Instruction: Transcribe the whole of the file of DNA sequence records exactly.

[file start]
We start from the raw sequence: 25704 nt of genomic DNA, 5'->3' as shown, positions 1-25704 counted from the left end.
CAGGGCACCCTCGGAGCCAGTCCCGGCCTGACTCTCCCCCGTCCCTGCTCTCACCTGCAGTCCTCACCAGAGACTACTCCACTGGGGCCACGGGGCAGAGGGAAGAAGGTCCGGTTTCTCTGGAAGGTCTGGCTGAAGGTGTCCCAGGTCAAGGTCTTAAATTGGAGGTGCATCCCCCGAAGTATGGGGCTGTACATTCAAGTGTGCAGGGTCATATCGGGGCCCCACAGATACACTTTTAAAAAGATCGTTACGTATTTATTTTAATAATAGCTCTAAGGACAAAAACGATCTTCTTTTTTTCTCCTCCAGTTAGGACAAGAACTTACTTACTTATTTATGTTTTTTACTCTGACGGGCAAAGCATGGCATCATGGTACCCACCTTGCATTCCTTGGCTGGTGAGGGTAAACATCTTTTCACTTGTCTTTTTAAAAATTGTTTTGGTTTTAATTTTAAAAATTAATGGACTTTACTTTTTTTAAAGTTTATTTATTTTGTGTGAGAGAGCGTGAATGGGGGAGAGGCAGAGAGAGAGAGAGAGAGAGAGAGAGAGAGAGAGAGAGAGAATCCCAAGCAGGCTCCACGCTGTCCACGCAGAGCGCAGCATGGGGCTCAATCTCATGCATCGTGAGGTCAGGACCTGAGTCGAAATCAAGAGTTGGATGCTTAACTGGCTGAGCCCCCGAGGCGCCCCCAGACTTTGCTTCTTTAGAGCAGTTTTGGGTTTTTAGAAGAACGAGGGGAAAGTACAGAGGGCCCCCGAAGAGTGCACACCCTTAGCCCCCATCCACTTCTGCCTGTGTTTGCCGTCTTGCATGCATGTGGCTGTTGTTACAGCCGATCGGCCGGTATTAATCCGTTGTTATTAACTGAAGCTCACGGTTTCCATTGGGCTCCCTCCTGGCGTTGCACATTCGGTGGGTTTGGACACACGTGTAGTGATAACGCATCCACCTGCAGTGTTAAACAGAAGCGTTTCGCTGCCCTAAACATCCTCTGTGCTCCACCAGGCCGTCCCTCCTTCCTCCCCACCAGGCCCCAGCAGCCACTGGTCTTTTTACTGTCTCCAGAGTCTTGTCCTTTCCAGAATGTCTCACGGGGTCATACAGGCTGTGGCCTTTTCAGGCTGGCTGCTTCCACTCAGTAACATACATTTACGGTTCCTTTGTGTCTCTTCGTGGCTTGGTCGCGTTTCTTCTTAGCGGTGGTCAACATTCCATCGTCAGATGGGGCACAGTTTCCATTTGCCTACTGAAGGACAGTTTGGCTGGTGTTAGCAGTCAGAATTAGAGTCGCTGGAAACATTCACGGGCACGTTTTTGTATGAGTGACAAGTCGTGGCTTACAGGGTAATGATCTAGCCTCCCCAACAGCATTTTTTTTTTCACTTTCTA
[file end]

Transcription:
We start from the raw sequence: 25704 nt of genomic DNA, 5'->3' as shown, positions 1-25704 counted from the left end.
CAGGGCACCCTCGGAGCCAGTCCCGGCCTGACTCTCCCCCGTCCCTGCTCTCACCTGCAGTCCTCACCAGAGACTACTCCACTGGGGCCACGGGGCAGAGGGAAGAAGGTCCGGTTTCTCTGGAAGGTCTGGCTGAAGGTGTCCCAGGTCAAGGTCTTAAATTGGAGGTGCATCCCCCGAAGTATGGGGCTGTACATTCAAGTGTGCAGGGTCATATCGGGGCCCCACAGATACACTTTTAAAAAGATCGTTACGTATTTATTTTAATAATAGCTCTAAGGACAAAAACGATCTTCTTTTTTTCTCCTCCAGTTAGGACAAGAACTTACTTACTTATTTATGTTTTTTACTCTGACGGGCAAAGCATGGCATCATGGTACCCACCTTGCATTCCTTGGCTGGTGAGGGTAAACATCTTTTCACTTGTCTTTTTAAAAATTGTTTTGGTTTTAATTTTAAAAATTAATGGACTTTACTTTTTTTAAAGTTTATTTATTTTGTGTGAGAGAGCGTGAATGGGGGAGAGGCAGAGAGAGAGAGAGAGAGAGAGAGAGAGAGAGAGAGAGAGAATCCCAAGCAGGCTCCACGCTGTCCACGCAGAGCGCAGCATGGGGCTCAATCTCATGCATCGTGAGGTCAGGACCTGAGTCGAAATCAAGAGTTGGATGCTTAACTGGCTGAGCCCCCGAGGCGCCCCCAGACTTTGCTTCTTTAGAGCAGTTTTGGGTTTTTAGAAGAACGAGGGGAAAGTACAGAGGGCCCCCGAAGAGTGCACACCCTTAGCCCCCATCCACTTCTGCCTGTGTTTGCCGTCTTGCATGCATGTGGCTGTTGTTACAGCCGATCGGCCGGTATTAATCCGTTGTTATTAACTGAAGCTCACGGTTTCCATTGGGCTCCCTCCTGGCGTTGCACATTCGGTGGGTTTGGACACACGTGTAGTGATAACGCATCCACCTGCAGTGTTAAACAGAAGCGTTTCGCTGCCCTAAACATCCTCTGTGCTCCACCAGGCCGTCCCTCCTTCCTCCCCACCAGGCCCCAGCAGCCACTGGTCTTTTTACTGTCTCCAGAGTCTTGTCCTTTCCAGAATGTCTCACGGGGTCATACAGGCTGTGGCCTTTTCAGGCTGGCTGCTTCCACTCAGTAACATACATTTACGGTTCCTTTGTGTCTCTTCGTGGCTTGGTCGCGTTTCTTCTTAGCGGTGGTCAACATTCCATCGTCAGATGGGGCACAGTTTCCATTTGCCTACTGAAGGACAGTTTGGCTGGTGTTAGCAGTCAGAATTAGAGTCGCTGGAAACATTCACGGGCACGTTTTTGTATGAGTGACAAGTCGTGGCTTACAGGGTAATGATCTAGCCTCCCCAACAGCATTTTTTTTTTCACTTTCTA